This newsletter is really a weekly public policy thought-letter. While excellent newsletters on specific themes within public policy already exist, this thought-letter is about frameworks, mental models, and key ideas that will hopefully help you think about any public policy problem in imaginative ways. It seeks to answer just one question: how do I think about a particular public policy problem/solution?
India Policy Watch: Pro-market Vs Pro-business
Insights on burning policy issues in India
— Pranay Kotasthane
Indian governments have a rule-making obsession. These myriad rules, regulations, and laws are particularly onerous for running businesses. One anticipated unintended consequence is self-evident: over-regulation incentivises businesses away from the regulated activity into an activity that is far more harmful.
But that’s not all. The other unintended consequence is that overregulation increases rent-seeking opportunities i.e. some businesses cut side-deals with regulatory agents and thrive. Hallward-Driemeier and Pritchett explain this succinctly in their 2015 paper:
“when strict de jure regulations meet weak governmental capabilities for implementation and enforcement … researchers and policy makers should stop thinking about regulations as creating “rules” to be followed, but rather as creating a space in which “deals” of various kinds are possible”.
Kar, Pritchett et al in a 2019 paper find further evidence of the way these deals play out. They reach an interesting conclusion that as regulatory stringency increases, the proportion of firms obtaining clearances, permits, and licenses quicker also increases. In their words:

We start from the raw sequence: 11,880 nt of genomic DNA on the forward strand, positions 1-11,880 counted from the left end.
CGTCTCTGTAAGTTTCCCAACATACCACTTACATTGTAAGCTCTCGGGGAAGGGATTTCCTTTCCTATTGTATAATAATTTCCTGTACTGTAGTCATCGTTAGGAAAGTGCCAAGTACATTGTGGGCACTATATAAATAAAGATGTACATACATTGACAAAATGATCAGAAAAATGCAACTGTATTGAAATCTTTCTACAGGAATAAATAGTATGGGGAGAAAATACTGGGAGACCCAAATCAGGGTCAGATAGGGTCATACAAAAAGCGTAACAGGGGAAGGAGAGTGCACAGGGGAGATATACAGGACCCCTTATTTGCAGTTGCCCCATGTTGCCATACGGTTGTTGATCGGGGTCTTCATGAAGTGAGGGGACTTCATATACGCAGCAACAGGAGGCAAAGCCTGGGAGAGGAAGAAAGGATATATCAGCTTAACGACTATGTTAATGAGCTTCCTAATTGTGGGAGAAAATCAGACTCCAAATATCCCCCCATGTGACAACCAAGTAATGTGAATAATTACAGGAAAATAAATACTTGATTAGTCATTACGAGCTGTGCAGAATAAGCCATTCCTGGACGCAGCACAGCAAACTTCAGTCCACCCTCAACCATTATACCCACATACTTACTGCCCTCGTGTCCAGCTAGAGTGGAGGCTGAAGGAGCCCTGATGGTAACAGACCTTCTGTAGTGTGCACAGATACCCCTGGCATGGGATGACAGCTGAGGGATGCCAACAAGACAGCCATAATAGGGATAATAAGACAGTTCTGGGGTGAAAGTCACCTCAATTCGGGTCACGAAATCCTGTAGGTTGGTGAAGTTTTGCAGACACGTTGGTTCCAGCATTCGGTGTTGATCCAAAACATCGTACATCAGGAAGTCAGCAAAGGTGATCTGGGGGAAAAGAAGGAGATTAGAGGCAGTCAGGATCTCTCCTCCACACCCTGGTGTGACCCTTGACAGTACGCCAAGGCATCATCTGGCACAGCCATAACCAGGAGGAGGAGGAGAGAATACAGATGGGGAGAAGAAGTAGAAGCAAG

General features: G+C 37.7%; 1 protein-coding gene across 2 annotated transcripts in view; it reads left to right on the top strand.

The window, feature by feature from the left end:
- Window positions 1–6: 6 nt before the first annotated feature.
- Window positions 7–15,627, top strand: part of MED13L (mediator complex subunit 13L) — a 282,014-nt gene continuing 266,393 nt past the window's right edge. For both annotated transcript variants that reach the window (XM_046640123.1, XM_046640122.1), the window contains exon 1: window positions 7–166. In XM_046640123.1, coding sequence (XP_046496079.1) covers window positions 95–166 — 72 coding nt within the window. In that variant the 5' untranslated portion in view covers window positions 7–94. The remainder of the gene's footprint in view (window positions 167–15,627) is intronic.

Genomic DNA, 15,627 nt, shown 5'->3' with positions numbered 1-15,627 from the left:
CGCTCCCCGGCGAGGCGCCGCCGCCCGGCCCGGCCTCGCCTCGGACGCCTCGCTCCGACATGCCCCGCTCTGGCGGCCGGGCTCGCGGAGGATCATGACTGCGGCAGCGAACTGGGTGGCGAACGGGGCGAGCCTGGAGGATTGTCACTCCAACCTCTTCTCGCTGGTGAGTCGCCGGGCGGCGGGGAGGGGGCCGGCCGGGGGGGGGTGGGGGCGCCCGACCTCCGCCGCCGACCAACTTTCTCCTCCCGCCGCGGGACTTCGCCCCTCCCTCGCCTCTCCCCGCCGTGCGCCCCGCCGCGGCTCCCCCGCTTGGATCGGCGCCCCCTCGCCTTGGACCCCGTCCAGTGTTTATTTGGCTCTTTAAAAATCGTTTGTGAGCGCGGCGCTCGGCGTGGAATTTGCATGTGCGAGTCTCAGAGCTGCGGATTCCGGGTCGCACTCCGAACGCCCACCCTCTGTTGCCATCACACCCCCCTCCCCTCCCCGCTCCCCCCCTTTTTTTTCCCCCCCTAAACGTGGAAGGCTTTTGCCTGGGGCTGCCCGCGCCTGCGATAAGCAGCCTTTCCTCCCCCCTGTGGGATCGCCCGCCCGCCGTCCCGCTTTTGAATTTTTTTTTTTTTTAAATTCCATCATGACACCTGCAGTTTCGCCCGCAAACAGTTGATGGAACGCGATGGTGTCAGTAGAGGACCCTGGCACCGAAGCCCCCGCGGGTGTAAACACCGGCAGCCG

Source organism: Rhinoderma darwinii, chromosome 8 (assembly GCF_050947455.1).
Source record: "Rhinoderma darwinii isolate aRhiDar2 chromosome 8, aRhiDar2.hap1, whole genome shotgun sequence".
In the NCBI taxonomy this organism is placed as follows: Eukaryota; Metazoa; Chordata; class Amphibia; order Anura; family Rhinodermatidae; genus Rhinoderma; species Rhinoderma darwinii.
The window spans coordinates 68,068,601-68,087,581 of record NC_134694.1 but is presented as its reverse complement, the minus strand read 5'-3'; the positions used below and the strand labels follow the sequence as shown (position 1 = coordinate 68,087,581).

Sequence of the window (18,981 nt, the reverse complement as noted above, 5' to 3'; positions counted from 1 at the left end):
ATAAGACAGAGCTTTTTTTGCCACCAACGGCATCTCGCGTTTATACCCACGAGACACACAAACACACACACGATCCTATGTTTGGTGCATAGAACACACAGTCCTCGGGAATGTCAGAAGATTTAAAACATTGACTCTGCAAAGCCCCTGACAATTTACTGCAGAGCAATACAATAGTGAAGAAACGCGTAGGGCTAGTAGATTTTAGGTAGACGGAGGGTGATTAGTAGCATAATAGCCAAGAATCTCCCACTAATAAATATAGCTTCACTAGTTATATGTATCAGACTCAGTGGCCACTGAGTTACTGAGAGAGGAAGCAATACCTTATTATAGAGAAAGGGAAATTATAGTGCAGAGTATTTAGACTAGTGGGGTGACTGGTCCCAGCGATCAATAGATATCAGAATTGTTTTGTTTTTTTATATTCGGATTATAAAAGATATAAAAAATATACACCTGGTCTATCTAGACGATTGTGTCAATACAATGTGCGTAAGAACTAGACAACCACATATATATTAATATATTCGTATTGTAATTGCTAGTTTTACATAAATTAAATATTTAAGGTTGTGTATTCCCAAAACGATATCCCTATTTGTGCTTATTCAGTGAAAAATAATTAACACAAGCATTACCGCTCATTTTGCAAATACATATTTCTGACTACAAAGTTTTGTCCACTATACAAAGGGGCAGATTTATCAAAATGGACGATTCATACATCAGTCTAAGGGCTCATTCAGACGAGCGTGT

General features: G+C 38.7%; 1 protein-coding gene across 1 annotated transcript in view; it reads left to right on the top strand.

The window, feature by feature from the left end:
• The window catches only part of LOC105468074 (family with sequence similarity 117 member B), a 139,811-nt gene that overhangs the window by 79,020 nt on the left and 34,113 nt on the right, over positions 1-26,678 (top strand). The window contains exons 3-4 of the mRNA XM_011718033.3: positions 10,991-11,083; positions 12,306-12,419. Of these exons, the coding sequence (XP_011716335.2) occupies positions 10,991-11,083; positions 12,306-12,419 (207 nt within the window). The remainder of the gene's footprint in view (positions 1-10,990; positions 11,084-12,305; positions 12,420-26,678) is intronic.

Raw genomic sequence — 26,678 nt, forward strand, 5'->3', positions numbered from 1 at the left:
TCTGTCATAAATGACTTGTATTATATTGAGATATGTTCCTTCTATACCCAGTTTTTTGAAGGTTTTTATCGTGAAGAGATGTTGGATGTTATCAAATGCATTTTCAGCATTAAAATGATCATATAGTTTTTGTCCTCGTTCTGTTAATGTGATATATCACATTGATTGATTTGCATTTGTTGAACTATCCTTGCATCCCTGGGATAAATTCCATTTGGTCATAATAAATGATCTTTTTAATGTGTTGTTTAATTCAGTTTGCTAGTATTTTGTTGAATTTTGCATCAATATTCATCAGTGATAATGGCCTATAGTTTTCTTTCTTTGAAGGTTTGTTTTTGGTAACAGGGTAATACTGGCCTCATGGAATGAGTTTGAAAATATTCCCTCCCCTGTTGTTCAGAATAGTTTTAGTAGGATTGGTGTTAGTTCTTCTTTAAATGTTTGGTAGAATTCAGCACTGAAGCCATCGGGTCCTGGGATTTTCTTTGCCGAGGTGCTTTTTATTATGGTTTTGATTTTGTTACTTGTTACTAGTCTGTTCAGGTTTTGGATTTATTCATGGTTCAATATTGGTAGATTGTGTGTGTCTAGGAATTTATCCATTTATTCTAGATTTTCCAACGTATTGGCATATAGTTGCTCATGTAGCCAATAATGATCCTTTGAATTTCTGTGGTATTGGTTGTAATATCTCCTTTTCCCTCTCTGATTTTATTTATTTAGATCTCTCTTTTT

“..quick deals are often the result of weak implementation via regulatory capture and/or influence or evasion, rather than the result of better regulation or the more speedy completion of regulatory processes. In other words, firms are able to get permits and licences much faster, without due diligence being undertaken for their business activities, by influencing the regulatory bureaucracy and/or their political bosses. As a country’s state capability increases, there is greater ability to counter the pressure for regulatory capture and hence the proportion of such quick deals falls.”
This results in a low-level equilibrium where regulatory capture becomes the de facto norm.
Such deal-making reality is relevant in India today as sector after sector, market concentration is on the rise i.e. a few select firms are able to get clearances, permits, and licenses by cutting side-deals with governments. Unsurprisingly, a lot of media attention is on exposing these special high-level political connections or direct influencing mechanisms.
What’s lost in the din is that while such exposés can shed light on particular instances of government-business dealings, they don’t help reduce levels of corruption. One business tycoon gets replaced by another and the story repeats. As long as higher regulatory burden continues to coexist with low enforcement capacity, side-deals flourish.
The solution then is to decrease the regulatory burden in the short-term and increase enforcement capacity in the long-term. Simplifying rules are pro-market not just pro-business. They negate the advantage that some companies enjoy on account of their special connections with regulatory agents. That’s precisely why simpler tax, policy, and legal environments are pre-conditions for making India’s market more competitive.
Read the full edition here.
Disclaimer: Views expressed on Anticipating the Unintended are those of the authors’ and do not represent Takshashila Institution’s recommendations.